Breast density notification laws continue to spread

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Evan Godt, Editorial Director

When it comes to breast density notification laws, it seems like there’s a new development at the state level every couple of weeks. It was only one month ago that Arizona Governor Jan Brewer signed her state’s breast density notification bill, making Arizona the 15 th state to require that patients are informed if a mammogram reveals they have dense breast tissue.

Which state will be lucky number 16? Minnesota appears to have the inside track, as earlier this month, the Minnesota House of Representatives passed a breast density notification bill by a bipartisan vote of 126-7.

Advocates of such laws argue that they are necessary to keep women informed, as dense breast tissue can make it more difficult to detect cancers using mammography. Once patients are educated about their own breast density, they can consult with their physician about the possibility of undergoing additional screening, if necessary.

Minnesota isn’t the only state with a bill in the pipeline. According to the website for Are You Dense Advocacy, the government relations affiliate of Are You Dense, Inc., the following states also have introduced a bill:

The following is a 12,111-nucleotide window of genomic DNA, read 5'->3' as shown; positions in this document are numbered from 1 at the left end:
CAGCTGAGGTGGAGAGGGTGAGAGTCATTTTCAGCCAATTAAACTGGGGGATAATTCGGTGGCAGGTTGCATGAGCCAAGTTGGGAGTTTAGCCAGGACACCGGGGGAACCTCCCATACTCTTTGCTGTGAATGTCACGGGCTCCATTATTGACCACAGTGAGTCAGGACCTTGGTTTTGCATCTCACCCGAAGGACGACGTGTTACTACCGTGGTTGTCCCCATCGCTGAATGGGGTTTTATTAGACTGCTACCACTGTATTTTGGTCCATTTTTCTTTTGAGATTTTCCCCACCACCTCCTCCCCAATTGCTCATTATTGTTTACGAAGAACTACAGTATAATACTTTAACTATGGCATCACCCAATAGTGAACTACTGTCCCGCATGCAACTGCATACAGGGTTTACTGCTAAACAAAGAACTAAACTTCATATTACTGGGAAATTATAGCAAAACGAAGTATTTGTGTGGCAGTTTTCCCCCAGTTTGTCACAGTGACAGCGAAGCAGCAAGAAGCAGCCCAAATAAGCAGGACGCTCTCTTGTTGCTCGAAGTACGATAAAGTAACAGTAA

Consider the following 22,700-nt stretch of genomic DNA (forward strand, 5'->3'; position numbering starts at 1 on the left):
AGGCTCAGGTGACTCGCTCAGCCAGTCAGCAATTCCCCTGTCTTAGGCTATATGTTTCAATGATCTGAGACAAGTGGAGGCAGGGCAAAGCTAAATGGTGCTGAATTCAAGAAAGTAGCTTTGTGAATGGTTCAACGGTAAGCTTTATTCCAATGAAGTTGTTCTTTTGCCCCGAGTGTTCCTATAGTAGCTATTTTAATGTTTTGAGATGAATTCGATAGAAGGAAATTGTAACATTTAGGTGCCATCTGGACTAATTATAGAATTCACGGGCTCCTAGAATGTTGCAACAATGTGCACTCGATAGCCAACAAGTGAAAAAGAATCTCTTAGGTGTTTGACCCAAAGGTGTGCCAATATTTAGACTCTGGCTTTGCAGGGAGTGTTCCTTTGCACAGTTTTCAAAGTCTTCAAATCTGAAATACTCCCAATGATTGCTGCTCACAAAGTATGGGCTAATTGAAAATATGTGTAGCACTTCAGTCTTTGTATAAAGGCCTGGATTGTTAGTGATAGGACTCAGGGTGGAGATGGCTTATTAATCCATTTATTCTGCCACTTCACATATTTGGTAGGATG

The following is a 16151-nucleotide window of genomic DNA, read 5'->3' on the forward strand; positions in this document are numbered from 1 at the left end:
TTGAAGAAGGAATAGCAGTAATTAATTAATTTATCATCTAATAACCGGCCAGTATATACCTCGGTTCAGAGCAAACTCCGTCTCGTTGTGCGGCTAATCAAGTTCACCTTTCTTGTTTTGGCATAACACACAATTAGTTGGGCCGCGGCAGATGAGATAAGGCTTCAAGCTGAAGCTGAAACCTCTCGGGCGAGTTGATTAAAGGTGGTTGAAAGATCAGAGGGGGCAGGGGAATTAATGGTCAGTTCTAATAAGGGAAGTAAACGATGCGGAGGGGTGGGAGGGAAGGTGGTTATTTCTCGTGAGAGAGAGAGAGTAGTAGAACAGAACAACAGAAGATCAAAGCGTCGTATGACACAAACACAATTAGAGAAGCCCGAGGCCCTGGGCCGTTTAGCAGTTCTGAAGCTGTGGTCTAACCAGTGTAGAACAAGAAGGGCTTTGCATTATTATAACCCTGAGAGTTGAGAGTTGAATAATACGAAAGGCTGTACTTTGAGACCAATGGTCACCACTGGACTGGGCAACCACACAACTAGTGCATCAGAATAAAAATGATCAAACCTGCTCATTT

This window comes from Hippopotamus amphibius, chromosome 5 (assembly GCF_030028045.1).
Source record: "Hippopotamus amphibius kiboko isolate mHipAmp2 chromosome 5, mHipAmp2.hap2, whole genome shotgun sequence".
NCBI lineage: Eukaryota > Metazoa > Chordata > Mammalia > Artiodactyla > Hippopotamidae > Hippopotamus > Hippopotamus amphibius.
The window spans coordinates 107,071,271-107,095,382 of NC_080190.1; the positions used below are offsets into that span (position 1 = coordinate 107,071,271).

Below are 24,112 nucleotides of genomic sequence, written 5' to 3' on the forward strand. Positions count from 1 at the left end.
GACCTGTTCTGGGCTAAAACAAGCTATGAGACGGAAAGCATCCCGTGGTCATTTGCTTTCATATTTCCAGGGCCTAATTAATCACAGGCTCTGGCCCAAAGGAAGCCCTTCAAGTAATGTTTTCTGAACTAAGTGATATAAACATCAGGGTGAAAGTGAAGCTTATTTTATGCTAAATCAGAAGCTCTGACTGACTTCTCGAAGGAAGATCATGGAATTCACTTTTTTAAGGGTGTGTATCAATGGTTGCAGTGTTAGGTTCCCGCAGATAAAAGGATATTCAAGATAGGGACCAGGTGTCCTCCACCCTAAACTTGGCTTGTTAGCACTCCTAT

• Massachusetts
  • Rhode Island
  • Delaware
  • South Carolina
  • Michigan
  • Ohio
  • Kentucky
  • Indiana
  • Illinois
  • Missouri
  • Iowa
  • Colorado
  • Washington

Lawmakers in Maine, Georgia and Florida are currently working on a bill that has yet to be introduced.

In addition to the flurry of state-level measures, a federal law also is in the works. The Breast Density and Mammography Reporting Act (HR 3404), was introduced by Reps. Rosa DeLauro (D-Conn.) and Steve Israel (D-N.Y.).

This type of legislation seems to have gained strong momentum since Connecticut became the first state to introduce a breast notification law in 2009. It is perhaps only a matter of time before mammography providers in every state are covered by such a law, and women across the country gain a better awareness of this important health issue.

-Evan Godt
Editor – Health Imaging